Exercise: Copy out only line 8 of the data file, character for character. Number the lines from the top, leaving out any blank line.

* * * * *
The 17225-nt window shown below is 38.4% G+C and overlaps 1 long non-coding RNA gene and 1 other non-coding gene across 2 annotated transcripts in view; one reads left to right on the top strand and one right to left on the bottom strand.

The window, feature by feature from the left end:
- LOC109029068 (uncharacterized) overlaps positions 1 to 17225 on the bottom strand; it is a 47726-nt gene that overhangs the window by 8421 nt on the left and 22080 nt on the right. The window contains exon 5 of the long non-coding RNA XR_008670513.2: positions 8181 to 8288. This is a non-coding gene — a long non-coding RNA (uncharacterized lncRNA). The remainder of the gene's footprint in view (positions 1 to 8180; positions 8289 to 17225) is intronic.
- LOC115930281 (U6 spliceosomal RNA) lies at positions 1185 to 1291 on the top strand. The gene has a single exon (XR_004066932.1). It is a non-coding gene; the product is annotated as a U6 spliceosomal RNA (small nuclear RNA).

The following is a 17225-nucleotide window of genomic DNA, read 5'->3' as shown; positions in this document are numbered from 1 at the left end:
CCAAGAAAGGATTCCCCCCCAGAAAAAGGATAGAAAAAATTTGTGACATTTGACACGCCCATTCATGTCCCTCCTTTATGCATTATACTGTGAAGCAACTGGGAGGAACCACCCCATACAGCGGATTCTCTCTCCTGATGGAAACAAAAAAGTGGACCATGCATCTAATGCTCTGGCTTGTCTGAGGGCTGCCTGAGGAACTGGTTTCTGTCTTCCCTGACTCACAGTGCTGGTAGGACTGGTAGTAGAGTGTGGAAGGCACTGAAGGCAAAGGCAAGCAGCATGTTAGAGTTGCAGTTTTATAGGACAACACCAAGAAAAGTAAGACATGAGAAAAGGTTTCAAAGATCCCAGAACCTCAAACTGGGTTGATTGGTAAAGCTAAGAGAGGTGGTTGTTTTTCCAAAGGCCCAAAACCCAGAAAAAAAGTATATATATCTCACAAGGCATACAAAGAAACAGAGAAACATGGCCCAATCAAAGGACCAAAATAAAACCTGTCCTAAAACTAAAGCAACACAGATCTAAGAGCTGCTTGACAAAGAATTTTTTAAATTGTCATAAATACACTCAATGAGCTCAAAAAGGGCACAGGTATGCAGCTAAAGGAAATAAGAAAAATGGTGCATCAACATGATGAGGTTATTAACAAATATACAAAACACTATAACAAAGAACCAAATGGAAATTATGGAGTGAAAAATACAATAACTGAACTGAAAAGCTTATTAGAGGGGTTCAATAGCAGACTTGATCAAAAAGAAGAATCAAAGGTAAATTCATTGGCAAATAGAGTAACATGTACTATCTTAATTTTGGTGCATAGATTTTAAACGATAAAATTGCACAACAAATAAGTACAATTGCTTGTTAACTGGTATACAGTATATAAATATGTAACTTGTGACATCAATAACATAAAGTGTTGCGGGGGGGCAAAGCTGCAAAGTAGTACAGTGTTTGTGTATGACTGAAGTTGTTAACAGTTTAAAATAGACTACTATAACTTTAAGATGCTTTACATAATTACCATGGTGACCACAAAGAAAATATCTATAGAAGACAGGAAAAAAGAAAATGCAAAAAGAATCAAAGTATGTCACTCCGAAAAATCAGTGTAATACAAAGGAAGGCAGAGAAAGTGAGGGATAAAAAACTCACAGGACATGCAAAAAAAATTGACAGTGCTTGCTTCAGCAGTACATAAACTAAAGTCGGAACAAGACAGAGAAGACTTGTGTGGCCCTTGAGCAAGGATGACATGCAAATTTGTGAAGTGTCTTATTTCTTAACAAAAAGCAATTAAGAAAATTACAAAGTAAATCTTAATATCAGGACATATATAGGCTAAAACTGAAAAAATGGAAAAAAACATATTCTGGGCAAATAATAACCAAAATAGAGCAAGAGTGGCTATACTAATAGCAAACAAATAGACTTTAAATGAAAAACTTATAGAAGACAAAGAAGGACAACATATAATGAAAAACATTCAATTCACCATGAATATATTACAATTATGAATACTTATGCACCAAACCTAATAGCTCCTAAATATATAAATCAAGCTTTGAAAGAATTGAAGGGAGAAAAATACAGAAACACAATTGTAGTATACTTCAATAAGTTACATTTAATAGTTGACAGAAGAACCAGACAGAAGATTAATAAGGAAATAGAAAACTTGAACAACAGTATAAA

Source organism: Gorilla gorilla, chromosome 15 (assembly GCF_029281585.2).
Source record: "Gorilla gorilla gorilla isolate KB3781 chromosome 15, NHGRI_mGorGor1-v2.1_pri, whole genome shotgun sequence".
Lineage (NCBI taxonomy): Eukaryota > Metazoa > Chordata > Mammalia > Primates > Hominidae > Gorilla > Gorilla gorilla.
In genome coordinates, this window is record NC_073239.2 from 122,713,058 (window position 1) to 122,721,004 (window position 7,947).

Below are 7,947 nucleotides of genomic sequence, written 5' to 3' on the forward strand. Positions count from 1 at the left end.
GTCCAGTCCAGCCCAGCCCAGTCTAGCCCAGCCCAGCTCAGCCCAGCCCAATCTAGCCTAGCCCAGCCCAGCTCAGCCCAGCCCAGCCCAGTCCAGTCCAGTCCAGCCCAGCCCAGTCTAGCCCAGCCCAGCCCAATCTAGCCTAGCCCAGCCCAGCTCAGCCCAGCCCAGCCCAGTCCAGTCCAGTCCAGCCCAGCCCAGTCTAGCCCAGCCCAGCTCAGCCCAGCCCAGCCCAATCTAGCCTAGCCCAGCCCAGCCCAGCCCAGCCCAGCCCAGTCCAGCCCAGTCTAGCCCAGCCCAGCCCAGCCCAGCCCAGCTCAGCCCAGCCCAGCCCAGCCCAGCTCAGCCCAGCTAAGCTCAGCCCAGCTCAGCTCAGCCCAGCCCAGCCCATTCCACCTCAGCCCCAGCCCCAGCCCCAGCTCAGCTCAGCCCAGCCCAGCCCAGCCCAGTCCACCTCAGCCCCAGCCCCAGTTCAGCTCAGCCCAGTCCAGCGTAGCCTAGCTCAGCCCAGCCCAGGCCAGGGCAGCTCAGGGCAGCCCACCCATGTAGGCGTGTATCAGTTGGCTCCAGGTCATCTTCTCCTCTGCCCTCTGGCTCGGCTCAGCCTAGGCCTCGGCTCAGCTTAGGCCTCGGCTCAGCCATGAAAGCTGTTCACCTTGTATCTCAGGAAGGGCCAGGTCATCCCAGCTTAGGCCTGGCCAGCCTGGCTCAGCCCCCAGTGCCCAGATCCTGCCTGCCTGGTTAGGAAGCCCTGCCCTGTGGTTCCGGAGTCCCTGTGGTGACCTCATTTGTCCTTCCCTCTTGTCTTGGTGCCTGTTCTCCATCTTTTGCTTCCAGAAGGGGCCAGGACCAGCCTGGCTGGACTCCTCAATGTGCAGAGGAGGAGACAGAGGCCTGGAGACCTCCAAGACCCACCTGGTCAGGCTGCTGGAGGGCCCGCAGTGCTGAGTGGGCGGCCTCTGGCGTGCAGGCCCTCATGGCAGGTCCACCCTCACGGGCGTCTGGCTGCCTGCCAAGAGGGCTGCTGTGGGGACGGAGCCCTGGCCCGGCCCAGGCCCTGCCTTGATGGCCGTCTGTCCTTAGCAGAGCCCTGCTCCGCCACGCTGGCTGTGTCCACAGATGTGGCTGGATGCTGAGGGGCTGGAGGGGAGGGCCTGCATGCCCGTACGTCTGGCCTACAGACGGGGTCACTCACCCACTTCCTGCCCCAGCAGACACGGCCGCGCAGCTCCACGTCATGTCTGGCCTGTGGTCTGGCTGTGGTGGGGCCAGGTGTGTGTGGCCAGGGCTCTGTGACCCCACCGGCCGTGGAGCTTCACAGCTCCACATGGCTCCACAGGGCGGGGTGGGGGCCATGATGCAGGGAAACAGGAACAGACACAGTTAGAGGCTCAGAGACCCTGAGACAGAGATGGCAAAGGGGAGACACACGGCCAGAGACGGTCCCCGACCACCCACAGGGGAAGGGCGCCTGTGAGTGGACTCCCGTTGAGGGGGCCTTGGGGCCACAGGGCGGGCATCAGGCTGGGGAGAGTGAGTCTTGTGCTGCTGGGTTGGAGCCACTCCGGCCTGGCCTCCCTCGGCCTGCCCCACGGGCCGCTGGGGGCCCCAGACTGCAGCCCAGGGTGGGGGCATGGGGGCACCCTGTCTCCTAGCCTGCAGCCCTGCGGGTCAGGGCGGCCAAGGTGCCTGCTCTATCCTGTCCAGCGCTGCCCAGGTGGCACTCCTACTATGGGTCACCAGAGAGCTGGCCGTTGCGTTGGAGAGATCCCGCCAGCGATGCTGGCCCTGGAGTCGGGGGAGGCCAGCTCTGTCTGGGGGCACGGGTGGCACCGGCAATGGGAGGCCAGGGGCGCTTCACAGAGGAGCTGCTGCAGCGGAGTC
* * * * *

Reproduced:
Source record: "Gorilla gorilla gorilla isolate KB3781 chromosome 15, NHGRI_mGorGor1-v2.1_pri, whole genome shotgun sequence".